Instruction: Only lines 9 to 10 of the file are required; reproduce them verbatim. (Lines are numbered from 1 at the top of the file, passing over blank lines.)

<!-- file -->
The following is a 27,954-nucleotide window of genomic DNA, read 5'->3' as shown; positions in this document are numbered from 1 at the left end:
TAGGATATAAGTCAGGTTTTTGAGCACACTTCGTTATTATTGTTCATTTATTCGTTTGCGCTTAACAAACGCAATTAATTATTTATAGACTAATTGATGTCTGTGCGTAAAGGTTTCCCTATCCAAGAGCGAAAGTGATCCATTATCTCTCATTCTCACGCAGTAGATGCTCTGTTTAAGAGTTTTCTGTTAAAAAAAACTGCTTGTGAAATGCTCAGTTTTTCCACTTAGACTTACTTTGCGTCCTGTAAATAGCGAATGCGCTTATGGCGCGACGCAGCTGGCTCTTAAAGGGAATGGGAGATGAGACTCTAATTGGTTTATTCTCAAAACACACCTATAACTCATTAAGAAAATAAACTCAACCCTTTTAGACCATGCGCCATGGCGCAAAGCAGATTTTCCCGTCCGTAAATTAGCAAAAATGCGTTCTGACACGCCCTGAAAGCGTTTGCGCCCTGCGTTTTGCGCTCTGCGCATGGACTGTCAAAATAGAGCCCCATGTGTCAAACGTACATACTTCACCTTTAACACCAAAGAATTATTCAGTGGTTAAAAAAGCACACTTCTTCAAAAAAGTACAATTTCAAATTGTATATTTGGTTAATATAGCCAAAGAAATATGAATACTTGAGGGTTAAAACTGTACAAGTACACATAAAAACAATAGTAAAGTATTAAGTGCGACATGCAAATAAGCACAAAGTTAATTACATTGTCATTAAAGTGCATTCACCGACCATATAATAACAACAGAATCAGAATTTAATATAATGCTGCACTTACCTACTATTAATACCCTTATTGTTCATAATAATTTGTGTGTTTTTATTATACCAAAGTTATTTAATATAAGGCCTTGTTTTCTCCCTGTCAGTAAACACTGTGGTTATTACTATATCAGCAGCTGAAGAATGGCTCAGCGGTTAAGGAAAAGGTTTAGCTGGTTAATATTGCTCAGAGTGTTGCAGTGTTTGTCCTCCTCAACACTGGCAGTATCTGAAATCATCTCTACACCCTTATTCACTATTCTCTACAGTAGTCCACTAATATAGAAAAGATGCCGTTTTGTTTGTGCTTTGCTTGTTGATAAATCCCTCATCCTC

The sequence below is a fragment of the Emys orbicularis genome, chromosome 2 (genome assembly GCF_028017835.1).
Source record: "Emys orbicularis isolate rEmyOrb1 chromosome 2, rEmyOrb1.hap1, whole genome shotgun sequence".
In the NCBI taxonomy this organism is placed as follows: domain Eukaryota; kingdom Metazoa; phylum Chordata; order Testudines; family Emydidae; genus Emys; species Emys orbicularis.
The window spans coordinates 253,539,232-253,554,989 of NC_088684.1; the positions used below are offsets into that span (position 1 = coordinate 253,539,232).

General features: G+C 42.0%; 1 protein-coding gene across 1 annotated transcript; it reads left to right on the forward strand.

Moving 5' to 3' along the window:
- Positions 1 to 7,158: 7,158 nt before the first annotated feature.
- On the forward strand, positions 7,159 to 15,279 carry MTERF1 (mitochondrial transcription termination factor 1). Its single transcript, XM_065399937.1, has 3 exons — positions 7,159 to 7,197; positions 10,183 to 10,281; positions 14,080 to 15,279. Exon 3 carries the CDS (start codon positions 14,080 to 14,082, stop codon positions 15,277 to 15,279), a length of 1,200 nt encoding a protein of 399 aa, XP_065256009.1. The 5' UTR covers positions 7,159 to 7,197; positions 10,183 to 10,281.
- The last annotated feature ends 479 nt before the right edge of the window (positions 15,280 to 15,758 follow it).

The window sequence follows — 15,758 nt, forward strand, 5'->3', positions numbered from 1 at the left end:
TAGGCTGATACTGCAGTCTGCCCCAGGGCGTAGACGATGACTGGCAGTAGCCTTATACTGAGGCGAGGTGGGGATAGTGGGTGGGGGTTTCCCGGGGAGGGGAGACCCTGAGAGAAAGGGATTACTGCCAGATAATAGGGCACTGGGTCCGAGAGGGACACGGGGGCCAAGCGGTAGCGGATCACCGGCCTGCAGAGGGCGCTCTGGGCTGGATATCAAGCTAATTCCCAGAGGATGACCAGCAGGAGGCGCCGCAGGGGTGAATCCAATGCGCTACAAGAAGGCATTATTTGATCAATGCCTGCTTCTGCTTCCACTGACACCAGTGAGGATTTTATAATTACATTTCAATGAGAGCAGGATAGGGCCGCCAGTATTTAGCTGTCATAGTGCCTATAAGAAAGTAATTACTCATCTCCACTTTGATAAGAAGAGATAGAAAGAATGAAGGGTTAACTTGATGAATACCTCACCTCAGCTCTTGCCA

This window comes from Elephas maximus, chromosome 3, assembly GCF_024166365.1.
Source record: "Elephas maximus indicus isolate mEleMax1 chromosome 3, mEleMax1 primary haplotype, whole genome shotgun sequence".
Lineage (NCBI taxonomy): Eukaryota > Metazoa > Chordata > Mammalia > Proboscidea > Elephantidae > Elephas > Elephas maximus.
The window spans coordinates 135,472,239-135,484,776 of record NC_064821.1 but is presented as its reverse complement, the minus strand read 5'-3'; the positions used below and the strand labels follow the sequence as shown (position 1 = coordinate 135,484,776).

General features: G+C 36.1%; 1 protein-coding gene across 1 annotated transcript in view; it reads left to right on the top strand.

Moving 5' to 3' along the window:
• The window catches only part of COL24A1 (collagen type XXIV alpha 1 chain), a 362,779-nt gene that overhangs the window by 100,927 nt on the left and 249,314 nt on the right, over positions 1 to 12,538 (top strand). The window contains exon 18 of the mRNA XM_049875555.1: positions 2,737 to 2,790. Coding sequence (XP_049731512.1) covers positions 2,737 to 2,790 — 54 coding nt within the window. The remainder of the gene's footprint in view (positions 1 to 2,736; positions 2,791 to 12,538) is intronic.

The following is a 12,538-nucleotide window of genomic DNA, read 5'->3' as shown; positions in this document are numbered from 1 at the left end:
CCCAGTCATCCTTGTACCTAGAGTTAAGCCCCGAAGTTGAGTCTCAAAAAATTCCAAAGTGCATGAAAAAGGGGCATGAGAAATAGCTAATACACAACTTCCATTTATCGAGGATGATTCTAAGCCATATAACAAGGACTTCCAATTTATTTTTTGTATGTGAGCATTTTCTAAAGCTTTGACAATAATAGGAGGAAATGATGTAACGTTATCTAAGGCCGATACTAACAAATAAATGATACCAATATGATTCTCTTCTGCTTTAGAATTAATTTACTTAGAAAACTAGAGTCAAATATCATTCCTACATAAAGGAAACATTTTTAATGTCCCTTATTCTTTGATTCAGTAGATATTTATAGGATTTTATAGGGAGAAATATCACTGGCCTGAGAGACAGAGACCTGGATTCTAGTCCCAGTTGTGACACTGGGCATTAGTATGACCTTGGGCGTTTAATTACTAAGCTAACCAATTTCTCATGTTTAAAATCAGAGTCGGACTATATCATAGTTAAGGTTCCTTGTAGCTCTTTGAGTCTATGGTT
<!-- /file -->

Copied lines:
- Positions 1 to 7,158: 7,158 nt before the first annotated feature.
- On the forward strand, positions 7,159 to 15,279 carry MTERF1 (mitochondrial transcription termination factor 1). Its single transcript, XM_065399937.1, has 3 exons — positions 7,159 to 7,197; positions 10,183 to 10,281; positions 14,080 to 15,279. Exon 3 carries the CDS (start codon positions 14,080 to 14,082, stop codon positions 15,277 to 15,279), a length of 1,200 nt encoding a protein of 399 aa, XP_065256009.1. The 5' UTR covers positions 7,159 to 7,197; positions 10,183 to 10,281.